Dead cat raises bird flu fears

The infected cat, found on the Baltic Sea island of Ruegen in northern Germany, is the first known case in Europe of the virus spreading from birds to mammals.

Ruegen is where the highly pathogenic form of H5N1 bird flu was detected in mid-February and more tests are being carried out to find out if the cat had the highly pathogenic strain of H5N1, which can kill humans.

There has been no recorded case anywhere in the world of cats infecting humans, but the discovery will raise fears of other animals becoming infected.

Cats were first infected with bird flu in Asia in 2004 following the outbreak of the deadly form of the virus in 2003.

Two domestic cats and a panther were the first recorded cases of infection with bird flu when they were discovered in tests by the Bangkok-based Kasetsart University in February 2004.

Dozens of tigers died of the disease at a farm in Thailand in October
2004 and Thomas Mettenleiter, the head of the Friedrich Loeffler
Institute said that it has long been known that cats can be infected if they eat infected birds.

Carcasses cleared away

The cat was found near a ferry that serves the island, where more than 100 cases of highly pathogenic H5N1 bird flu in wild birds have been detected in the past three weeks.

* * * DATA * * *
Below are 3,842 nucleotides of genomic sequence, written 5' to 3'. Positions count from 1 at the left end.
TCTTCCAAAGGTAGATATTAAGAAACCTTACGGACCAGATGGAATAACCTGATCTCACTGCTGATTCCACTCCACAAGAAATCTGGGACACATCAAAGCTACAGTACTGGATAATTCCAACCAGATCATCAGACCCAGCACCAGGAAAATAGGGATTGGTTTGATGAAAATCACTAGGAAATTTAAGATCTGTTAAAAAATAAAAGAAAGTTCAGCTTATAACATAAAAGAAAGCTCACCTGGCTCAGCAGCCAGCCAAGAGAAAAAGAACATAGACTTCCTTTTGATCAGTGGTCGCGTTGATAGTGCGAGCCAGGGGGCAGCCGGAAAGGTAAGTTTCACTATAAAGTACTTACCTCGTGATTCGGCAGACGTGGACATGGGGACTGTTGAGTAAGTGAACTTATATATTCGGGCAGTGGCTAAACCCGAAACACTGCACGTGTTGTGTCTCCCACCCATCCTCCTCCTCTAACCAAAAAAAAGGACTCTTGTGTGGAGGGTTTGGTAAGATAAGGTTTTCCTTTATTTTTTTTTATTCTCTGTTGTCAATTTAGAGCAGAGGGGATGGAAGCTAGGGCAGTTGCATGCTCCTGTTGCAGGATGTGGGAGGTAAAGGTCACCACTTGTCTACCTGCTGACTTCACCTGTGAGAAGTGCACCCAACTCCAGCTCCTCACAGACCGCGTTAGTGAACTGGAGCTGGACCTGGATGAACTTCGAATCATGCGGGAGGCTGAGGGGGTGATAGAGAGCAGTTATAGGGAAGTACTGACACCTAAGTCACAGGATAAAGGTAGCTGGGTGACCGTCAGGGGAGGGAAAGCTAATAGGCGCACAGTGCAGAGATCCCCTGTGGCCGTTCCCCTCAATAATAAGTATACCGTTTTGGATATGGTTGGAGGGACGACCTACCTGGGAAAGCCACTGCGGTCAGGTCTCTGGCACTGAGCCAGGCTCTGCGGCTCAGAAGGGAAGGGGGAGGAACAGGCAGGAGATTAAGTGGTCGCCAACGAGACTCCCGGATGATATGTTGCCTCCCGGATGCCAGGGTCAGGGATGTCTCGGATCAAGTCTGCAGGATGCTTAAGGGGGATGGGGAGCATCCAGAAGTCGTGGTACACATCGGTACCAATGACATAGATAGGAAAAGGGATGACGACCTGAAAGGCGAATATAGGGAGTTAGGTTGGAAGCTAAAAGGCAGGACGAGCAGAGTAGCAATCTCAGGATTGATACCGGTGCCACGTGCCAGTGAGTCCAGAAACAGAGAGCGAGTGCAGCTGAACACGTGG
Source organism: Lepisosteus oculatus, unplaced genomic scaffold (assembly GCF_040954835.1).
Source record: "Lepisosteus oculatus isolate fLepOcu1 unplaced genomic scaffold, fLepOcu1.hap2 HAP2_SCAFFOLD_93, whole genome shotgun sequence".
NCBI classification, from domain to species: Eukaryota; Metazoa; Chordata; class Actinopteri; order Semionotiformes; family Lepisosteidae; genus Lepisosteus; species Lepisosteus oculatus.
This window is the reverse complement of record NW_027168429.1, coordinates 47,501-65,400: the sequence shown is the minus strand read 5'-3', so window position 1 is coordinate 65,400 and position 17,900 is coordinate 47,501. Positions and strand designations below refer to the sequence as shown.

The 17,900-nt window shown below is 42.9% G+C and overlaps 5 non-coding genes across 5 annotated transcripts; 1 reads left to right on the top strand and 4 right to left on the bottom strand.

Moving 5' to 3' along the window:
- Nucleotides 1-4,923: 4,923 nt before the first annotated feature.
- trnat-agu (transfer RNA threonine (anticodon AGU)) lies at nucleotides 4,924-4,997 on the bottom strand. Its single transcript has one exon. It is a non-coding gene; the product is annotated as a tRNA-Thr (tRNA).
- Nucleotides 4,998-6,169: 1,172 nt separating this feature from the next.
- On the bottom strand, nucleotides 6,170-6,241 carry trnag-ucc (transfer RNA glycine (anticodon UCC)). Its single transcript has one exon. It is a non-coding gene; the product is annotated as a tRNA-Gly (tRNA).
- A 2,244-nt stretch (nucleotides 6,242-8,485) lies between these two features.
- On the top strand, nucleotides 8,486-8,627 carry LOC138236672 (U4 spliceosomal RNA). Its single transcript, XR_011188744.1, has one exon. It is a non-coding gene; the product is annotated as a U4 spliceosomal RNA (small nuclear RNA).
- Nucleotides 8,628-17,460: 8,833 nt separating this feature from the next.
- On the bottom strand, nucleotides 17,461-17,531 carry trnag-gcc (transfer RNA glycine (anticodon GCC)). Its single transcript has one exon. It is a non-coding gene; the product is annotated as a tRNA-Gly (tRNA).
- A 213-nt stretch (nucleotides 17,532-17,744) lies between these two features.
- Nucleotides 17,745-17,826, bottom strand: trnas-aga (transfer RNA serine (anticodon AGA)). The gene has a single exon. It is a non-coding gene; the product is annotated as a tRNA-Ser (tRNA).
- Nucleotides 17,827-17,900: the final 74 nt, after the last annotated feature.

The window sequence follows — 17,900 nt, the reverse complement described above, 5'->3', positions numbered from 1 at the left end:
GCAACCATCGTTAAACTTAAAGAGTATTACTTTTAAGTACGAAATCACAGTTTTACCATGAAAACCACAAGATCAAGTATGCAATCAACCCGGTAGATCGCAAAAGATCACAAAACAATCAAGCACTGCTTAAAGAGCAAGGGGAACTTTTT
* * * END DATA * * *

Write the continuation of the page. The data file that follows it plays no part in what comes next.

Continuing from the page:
Hundreds of dead birds have been collected on Ruegen, with 250 soldiers helping to gather the carcasses.

Mr Mettenleiter said that although the carcasses have been largely cleared away, animals were still dying from H5N1 infection, which then acts as another source of H5N1 infection.

The highly pathogenic form of the virus has been responsible for 93 human deaths since 2003, mostly in Asia.

All the deaths so far have been caused by infection from birds to humans, but scientists are concerned the virus could mutate into a form that is easily transmissible between humans, sparking a pandemic.

More cases in Europe

Meanwhile the French agriculture ministry has confirmed another case of the deadly H5N1 strain of bird flu in a swan in eastern France.

The latest death brings the total number of wild birds affected in France to 18.

The swan was found in the commune of Monthieux, in the Ain department in the east of the country.

Sweden for the first time detected in ducks an unidentified strain of bird flu, feared to be the H5N1 strain.

Initial tests at Sweden’s the National Veterinary Institute “show that we’re probably talking about the same virus that has been spreading in Russia and China,” said the Swedish agriculture board.

H5N1 was also detected for the first time in Bosnia, the southern German state of Bavaria and a poultry farm in southwestern Russia where 103,000 birds were reported to have died in a week.

At the same time Britain said it was unlikely to escape.

Authorities in the west African nation of Niger have also confirmed that the deadly H5N1 strain of bird flu had been detected in the country and set up two security zones following an outbreak in neighboring Nigeria.

Animal Resources Minister Abdoulaye Djina said an Italian laboratory found H5N1 in two ducks among 54 samples from the southern Magaria region and the town of Tabande.

Soldiers and police are sealing of a zone around the affected area in preparation for the slaughter of all poultry.


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